Most Retail Investors Should Avoid Venture Capital Firms


There has been increasing pressure in recent years to “do retail investors a favor” and “allow” them to invest money in high-risk investments. An ability that was traditionally only allowed to those with significant financial means due to the risk that people could lose what they had in their retirement accounts, without any recourse.

And, one by one, these offers turned out to be less benevolent than mechanisms to extract money. The latest evidence is a study suggesting that venture capitalists are largely mismanaged because they needlessly waste a lot of money backing companies they should have known would fail.

The push to get those in the financial industry known as retail investors — or, given understandable levels of cynicism, what you might call consumers who still have cash in their pockets — has been significant and extended to government assistance. In 2020, the SEC wanted retail investors to invest in private equity firms.

Private equity firms were all for it because, collectively, retail investors had a lot of money that the general partners managing the private equity wanted. Management fees are high compared to many types of investments, averaging 1.5% to 1.75%, and once a target level of return is achieved, the private equity firm earns 20 % extra profit.

Think about it, individuals could invest in companies that could buy their own employers and fire them to reduce costs and improve returns on investment. If they didn’t eventually push the company to default to greedily absorb as much money as possible.

And just the other week, Senators Kirsten Gillibrand (D-NY) and Cynthia Lummis (R-WY) were on camera with CNBC’s Squawk Box, literally. encourage people to invest part of their hard-earned retirement savings in cryptocurrency. The same kinds of financial gibs that have seen billions in investment losses of late, with one company after another collapsing under the weight of the Ponzi scheme, much of this area is.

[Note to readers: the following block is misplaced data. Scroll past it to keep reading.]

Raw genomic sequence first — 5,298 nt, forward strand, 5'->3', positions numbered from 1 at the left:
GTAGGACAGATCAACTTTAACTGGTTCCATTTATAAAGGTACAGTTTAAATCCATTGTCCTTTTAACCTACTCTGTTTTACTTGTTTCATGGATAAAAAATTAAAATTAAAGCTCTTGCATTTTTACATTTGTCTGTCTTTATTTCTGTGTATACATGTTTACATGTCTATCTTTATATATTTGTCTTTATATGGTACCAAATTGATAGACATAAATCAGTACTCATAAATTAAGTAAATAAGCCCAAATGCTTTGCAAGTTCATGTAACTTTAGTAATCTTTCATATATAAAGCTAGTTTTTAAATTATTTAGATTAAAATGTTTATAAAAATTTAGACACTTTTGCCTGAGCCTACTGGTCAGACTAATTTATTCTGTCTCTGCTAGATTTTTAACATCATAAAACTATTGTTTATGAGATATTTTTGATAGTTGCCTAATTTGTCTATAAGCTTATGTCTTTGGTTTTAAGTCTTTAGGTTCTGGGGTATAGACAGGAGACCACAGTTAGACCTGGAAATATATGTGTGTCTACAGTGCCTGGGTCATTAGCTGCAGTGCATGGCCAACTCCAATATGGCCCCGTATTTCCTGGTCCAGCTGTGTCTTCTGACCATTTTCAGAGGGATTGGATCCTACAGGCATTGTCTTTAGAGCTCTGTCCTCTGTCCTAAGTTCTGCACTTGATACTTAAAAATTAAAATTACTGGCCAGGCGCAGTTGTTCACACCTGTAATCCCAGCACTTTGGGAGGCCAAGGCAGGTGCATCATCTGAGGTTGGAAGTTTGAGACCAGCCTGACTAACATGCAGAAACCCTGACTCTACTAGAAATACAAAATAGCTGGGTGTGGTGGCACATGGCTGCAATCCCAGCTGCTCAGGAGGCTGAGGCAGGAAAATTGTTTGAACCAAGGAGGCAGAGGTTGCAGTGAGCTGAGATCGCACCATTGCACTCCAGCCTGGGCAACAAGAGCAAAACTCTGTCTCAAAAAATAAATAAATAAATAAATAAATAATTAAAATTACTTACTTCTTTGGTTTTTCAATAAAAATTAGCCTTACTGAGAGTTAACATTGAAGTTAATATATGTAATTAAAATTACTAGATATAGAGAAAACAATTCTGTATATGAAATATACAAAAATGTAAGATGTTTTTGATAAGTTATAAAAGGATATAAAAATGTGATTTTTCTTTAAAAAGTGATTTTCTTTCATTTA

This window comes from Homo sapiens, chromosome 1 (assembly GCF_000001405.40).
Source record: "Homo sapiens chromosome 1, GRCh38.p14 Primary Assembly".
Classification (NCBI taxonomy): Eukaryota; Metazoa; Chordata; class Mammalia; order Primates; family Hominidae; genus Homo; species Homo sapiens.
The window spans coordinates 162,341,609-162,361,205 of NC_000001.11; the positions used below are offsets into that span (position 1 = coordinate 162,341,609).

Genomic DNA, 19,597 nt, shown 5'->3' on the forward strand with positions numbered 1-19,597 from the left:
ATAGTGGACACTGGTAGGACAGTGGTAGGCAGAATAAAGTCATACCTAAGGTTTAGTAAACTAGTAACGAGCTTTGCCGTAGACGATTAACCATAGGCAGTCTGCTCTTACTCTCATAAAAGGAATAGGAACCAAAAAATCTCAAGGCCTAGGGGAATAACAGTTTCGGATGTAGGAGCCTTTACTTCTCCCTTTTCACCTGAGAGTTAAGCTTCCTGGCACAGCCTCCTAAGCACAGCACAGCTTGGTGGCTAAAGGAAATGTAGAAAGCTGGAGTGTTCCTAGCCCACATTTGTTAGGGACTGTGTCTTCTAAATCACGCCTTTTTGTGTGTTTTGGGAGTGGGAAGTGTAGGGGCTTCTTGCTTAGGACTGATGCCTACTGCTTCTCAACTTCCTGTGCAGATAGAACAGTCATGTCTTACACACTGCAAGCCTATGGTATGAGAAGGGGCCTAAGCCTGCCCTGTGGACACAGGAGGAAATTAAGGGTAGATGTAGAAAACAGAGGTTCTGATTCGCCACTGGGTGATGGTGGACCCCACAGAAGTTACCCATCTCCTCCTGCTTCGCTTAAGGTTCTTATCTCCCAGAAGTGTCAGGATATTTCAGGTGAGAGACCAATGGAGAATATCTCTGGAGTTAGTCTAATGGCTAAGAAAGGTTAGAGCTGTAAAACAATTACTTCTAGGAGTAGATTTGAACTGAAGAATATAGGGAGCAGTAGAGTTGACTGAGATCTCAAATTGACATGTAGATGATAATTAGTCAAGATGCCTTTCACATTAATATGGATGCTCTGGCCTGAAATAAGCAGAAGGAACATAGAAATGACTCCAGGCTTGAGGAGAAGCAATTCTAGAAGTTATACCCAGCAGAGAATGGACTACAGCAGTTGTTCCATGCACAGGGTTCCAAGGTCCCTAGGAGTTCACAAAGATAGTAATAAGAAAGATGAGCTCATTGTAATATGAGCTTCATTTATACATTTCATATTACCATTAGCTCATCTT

Lummis went so far as to say that crypto investing “should be part of a diversified asset allocation, and it should be on the end of the spectrum of a store of value.”

Well, technically zero is a value that can be stored.

Another area that has been proposed is for ordinary people to help fund venture capital firms. As one company with an ax to grind — and the ability to promote its views on the site of Nasdaq, the venture capital-dependent tech-heavy stock index — put it, “retail investors are the future of capital risk”.

This seduction also occurs elsewhere in the world. “UK venture capital firms are inviting retail investors to help start-up entrepreneurs, opening up a part of the market that is difficult for private investors to access but also carries special risks,” the Financial Times wrote. last summer.

Major risks, indeed, because of the business model. A venture capital firm hopes to realize returns on investment on perhaps 10% of its portfolio, by hitching a ride on a wildly successful company. That’s why you see so many jockeys for an early position on Twitter or Facebook or whatever hit of the day. They need a massive slice of success because a big chunk of their portfolio will be fine, and a good chuck will be pretty much written off.

But is this structure necessary? Diag Davenport, a doctoral student in behavioral science at the University of Chicago Booth School of Business, just released a working paper that answered the question with a succinct “no.” Here is the summary :

Are institutional investors investing efficiently? To investigate this question, I’m combining a novel dataset of over 16,000 startups (representing over $9 billion in investments) with machine learning methods to assess startup investor decisions. By comparing investors’ choices to the predictions of an algorithm, I show that about half of the investments were predictably bad – based on information known at the time of the investment, the expected return on the investment was lower than the one readily available outside the options. The cost of these bad investments is 1,000 basis points, totaling over $900 million according to my data. I provide compelling evidence that overreliance on the founders’ background is one of the mechanisms underlying these choices. Together, the results suggest that high stakes and firm sophistication are not sufficient for effective use of information in capital allocation decisions.

He’s absolutely right that these companies have a strong focus on founder backgrounds. From long observation I would go even further and say they are catching up with the founders stories. It’s the kind of thing that explains why $700 million was poured into a company like Theranos, because the Elizabeth Holmes story was too juicy for them. (And the sexual connotation in the wording is intentional, as it’s becoming a big deal in much of the venture capital industry.)

If half of venture capitalists’ investments on average (and, yes, there will be those who are smarter) are predictably bad, their value as an alternative asset class needs to be reconsidered.

Responsible and efficient investing is boring. You see what a company does, not just what it says. It takes patience and a willingness to wait over time for returns to grow and get worse. Many “experts” and “people with lots of money” want a share of your funds. Yes, there is always a risk associated with investing, but you also have to be smart about that risk. Let the money work for you and don’t go paying for someone’s yachts without a big, real return that you’ll keep.


About Author

Comments are closed.